Tuesday, November 07, 2006

No ivory in those towers

People often speak of academics as living in an "ivory tower". I am writing this as a reaction to this claim. Of course, I cannot speak about every academic, just the many who have taught me.

Today, I am due to meet with my thesis supervisor. As it is a public holiday, except at universities, he has agreed to meet with me in my local area, where he also lives. He sent me an email today, which I am including with slight modifications:
I am still happy to meet this afternoon. I am presently taking part in a telelink conference with Europe from 2 am until 1 pm - so I will need a couple of hours sleep after that. What about if we make it 4:30 pm? Would that suit you? Maybe confirm by email and then phone [number omitted] at 4:15 pm, just to make sure that I am awake. Hope to see you then.
Like us school teachers, university staff work weekends, nights and are constantly bullied by law makers. Unlike us, however, they do not get frequent holidays to recover. During their students' breaks, Australian academics are expected to travel and speak at conferences. This usually leaves them out of pocket, as the university covers a small part of their expenses.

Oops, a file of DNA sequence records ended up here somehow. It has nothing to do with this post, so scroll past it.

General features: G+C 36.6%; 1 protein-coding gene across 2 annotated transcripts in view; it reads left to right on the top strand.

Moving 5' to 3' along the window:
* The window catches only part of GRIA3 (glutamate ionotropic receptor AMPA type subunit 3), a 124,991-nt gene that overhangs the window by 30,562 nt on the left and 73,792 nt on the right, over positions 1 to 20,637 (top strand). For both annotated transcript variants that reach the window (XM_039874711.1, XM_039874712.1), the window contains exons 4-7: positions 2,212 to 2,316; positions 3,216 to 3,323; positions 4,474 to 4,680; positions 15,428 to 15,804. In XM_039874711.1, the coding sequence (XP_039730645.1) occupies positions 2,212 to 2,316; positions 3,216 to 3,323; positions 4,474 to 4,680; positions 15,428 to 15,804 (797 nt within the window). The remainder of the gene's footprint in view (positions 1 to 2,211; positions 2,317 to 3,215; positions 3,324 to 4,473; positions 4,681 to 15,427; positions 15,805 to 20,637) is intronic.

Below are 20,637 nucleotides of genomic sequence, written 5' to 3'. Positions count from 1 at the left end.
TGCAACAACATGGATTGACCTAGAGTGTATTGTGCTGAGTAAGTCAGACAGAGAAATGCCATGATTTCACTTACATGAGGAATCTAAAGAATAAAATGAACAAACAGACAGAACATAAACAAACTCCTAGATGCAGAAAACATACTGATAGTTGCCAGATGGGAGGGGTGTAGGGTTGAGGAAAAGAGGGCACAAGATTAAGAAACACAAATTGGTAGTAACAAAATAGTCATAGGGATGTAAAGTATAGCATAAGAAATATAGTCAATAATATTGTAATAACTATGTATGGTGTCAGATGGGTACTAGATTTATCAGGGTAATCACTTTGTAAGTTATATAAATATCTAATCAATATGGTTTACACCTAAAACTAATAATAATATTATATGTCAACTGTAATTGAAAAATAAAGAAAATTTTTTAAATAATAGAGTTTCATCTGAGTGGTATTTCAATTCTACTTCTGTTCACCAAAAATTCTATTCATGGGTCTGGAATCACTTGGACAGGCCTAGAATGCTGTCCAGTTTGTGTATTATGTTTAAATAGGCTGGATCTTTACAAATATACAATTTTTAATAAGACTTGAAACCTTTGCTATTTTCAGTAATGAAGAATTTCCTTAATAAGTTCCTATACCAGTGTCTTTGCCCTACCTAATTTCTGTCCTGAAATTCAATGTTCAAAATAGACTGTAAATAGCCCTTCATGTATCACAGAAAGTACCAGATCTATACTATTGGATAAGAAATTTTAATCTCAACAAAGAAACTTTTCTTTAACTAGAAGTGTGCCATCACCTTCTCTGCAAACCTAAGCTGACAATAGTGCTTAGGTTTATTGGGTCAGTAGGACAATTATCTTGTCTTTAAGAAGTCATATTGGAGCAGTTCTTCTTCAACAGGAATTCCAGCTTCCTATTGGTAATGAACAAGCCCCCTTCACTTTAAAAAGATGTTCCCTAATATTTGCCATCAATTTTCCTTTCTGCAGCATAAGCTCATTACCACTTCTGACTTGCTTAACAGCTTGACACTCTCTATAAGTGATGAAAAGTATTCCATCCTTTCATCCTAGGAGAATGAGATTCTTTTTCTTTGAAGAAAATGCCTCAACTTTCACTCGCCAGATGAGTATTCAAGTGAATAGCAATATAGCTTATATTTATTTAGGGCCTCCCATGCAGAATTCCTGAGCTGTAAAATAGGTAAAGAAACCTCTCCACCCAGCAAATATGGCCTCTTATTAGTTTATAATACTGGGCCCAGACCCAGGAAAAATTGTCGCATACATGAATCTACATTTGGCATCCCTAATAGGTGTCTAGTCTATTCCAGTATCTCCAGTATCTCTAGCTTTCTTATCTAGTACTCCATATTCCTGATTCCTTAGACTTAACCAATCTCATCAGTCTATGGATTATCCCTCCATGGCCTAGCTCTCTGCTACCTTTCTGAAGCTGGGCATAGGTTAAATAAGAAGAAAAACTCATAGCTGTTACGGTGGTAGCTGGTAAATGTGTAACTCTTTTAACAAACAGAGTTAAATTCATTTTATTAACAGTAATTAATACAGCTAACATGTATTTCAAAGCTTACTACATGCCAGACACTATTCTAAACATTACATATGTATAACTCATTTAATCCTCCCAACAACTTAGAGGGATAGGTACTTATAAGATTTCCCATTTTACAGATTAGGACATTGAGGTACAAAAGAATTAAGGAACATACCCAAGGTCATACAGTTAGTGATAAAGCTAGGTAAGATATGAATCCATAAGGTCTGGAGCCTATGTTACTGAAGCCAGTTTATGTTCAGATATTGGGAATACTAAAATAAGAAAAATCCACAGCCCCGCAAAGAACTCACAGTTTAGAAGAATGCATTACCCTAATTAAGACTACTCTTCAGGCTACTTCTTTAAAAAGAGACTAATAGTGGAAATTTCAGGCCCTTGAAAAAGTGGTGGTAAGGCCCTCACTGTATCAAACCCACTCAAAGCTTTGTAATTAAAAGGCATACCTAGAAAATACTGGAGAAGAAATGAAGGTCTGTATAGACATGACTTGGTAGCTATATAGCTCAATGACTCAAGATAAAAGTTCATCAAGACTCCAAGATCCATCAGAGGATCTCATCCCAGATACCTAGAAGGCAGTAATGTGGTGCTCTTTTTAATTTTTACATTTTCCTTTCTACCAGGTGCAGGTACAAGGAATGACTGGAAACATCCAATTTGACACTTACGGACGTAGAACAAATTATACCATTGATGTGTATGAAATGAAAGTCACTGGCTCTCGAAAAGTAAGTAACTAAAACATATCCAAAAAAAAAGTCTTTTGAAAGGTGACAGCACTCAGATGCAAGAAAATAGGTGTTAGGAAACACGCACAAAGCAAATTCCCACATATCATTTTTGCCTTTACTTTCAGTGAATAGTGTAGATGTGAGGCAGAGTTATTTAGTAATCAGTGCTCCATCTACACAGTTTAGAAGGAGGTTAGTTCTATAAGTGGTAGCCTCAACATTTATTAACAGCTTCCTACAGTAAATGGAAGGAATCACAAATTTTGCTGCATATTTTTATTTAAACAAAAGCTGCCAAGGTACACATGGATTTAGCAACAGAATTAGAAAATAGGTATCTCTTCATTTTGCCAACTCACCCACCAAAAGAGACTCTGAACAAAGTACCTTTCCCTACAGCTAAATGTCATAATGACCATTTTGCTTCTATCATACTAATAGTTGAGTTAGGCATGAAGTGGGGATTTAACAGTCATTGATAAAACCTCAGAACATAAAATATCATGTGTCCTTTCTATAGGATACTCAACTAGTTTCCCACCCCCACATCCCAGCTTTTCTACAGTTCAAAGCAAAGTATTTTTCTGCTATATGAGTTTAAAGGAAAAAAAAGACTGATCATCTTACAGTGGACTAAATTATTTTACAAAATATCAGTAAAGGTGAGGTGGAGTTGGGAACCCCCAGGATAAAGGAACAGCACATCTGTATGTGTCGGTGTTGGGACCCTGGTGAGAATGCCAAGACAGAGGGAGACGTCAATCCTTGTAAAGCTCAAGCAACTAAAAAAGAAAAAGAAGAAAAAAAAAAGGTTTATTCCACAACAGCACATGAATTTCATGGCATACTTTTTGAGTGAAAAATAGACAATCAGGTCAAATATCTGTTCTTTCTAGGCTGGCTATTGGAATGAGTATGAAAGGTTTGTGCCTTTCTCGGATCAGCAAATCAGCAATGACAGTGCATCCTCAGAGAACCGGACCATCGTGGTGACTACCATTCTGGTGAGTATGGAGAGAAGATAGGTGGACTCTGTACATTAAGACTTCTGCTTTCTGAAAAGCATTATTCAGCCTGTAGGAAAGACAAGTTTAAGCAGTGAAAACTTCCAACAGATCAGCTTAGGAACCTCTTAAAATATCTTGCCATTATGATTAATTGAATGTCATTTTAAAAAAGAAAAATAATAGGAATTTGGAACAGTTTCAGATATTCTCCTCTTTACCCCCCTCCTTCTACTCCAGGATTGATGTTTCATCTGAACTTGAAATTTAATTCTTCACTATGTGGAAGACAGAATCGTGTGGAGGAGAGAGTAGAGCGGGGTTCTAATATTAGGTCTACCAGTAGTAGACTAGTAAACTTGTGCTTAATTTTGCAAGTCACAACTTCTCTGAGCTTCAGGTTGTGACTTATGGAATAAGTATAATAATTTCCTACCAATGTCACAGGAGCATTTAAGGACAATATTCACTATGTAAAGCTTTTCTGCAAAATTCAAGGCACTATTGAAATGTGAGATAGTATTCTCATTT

What about the fat salaries they are on? A beginning academic, an associate lecturer, earns around $50,000 a year. That's equivalent to a 3rd or 4th year school teacher in Victoria. Why would a practitioner of many years go through acquiring a PHD to take a pay cut at the end of it, I do not know. What is even more baffling is that they would do it knowing how society will disrespect them.

Note to overseas readers: First year students call their professors by first name. This is called egalitarianism, mate!


Monday, November 06, 2006

Do they need to walk before they fly?

Two weeks ago, a colleague of mine said something to me which has been playing on my mind ever since. We mentioned the students' difficulties with spelling and grammar. As an English teacher, he said that there were two schools of thought: one which insisted on correctness and one which preferred to engage the students in high-level thinking. He was of the second school, and said "you cannot do both".

I tend to agree that you have to favour (blogger does not like my non-US spelling of this word!) one approach over the other, due to lack of time. As we are asked to engage the students in higher-order thinking and as we are encouraged to deliver the curriculum using multiple media, should we let go of the rigours of the past?

One model I would like to present for your consideration is the French education system. Everything I say here may have changed of late, so feel free to correct me. French grammar, with its difficulty, is taught to the nth degree until grade 9 (troisième). In the last three grades, everyone is assumed to know the rules of the language and studies literature and themes.

What do you think? Should we build a solid foundation and then let them fly, or would we be holding them back for the sake of an ideal that is no longer important?